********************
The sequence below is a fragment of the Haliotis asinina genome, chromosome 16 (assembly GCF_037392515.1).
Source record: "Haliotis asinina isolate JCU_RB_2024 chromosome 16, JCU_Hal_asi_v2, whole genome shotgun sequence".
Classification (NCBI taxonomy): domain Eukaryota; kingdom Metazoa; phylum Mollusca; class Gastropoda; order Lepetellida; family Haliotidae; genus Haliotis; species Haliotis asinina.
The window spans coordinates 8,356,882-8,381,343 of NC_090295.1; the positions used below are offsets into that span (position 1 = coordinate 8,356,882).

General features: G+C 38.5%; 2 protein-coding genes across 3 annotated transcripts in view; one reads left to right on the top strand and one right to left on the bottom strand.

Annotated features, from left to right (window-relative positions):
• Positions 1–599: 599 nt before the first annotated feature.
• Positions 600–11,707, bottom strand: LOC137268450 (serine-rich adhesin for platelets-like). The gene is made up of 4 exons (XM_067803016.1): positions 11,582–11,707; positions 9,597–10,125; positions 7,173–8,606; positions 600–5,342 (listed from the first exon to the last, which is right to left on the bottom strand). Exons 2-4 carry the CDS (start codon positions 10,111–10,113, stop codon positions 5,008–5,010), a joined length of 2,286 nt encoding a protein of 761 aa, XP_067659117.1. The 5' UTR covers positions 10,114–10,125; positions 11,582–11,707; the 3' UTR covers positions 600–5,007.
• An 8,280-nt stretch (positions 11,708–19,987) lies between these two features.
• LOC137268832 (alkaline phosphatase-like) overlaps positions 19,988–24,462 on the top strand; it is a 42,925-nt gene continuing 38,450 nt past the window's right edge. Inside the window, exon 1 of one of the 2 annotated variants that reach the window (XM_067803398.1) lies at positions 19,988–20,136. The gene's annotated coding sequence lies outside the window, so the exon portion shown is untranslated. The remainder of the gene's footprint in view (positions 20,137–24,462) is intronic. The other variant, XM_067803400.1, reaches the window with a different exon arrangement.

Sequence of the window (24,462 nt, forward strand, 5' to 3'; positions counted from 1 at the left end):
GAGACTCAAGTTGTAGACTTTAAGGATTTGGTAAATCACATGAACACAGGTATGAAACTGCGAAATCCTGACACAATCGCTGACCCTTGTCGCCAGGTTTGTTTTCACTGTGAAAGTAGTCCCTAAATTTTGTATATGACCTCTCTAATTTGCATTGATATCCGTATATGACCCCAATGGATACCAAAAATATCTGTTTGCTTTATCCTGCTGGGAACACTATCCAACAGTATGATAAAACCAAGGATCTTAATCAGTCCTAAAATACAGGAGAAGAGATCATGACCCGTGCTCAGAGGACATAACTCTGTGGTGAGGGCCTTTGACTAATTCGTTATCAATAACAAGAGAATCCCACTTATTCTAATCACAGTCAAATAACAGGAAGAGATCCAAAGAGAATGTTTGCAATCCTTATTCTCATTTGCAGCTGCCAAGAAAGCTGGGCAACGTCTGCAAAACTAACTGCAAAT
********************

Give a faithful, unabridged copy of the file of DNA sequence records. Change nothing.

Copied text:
The sequence below is a fragment of the Haliotis asinina genome, chromosome 16 (assembly GCF_037392515.1).
Source record: "Haliotis asinina isolate JCU_RB_2024 chromosome 16, JCU_Hal_asi_v2, whole genome shotgun sequence".
Classification (NCBI taxonomy): domain Eukaryota; kingdom Metazoa; phylum Mollusca; class Gastropoda; order Lepetellida; family Haliotidae; genus Haliotis; species Haliotis asinina.
The window spans coordinates 8,356,882-8,381,343 of NC_090295.1; the positions used below are offsets into that span (position 1 = coordinate 8,356,882).

General features: G+C 38.5%; 2 protein-coding genes across 3 annotated transcripts in view; one reads left to right on the top strand and one right to left on the bottom strand.

Annotated features, from left to right (window-relative positions):
• Positions 1–599: 599 nt before the first annotated feature.
• Positions 600–11,707, bottom strand: LOC137268450 (serine-rich adhesin for platelets-like). The gene is made up of 4 exons (XM_067803016.1): positions 11,582–11,707; positions 9,597–10,125; positions 7,173–8,606; positions 600–5,342 (listed from the first exon to the last, which is right to left on the bottom strand). Exons 2-4 carry the CDS (start codon positions 10,111–10,113, stop codon positions 5,008–5,010), a joined length of 2,286 nt encoding a protein of 761 aa, XP_067659117.1. The 5' UTR covers positions 10,114–10,125; positions 11,582–11,707; the 3' UTR covers positions 600–5,007.
• An 8,280-nt stretch (positions 11,708–19,987) lies between these two features.
• LOC137268832 (alkaline phosphatase-like) overlaps positions 19,988–24,462 on the top strand; it is a 42,925-nt gene continuing 38,450 nt past the window's right edge. Inside the window, exon 1 of one of the 2 annotated variants that reach the window (XM_067803398.1) lies at positions 19,988–20,136. The gene's annotated coding sequence lies outside the window, so the exon portion shown is untranslated. The remainder of the gene's footprint in view (positions 20,137–24,462) is intronic. The other variant, XM_067803400.1, reaches the window with a different exon arrangement.

Sequence of the window (24,462 nt, forward strand, 5' to 3'; positions counted from 1 at the left end):
GAGACTCAAGTTGTAGACTTTAAGGATTTGGTAAATCACATGAACACAGGTATGAAACTGCGAAATCCTGACACAATCGCTGACCCTTGTCGCCAGGTTTGTTTTCACTGTGAAAGTAGTCCCTAAATTTTGTATATGACCTCTCTAATTTGCATTGATATCCGTATATGACCCCAATGGATACCAAAAATATCTGTTTGCTTTATCCTGCTGGGAACACTATCCAACAGTATGATAAAACCAAGGATCTTAATCAGTCCTAAAATACAGGAGAAGAGATCATGACCCGTGCTCAGAGGACATAACTCTGTGGTGAGGGCCTTTGACTAATTCGTTATCAATAACAAGAGAATCCCACTTATTCTAATCACAGTCAAATAACAGGAAGAGATCCAAAGAGAATGTTTGCAATCCTTATTCTCATTTGCAGCTGCCAAGAAAGCTGGGCAACGTCTGCAAAACTAACTGCAAAT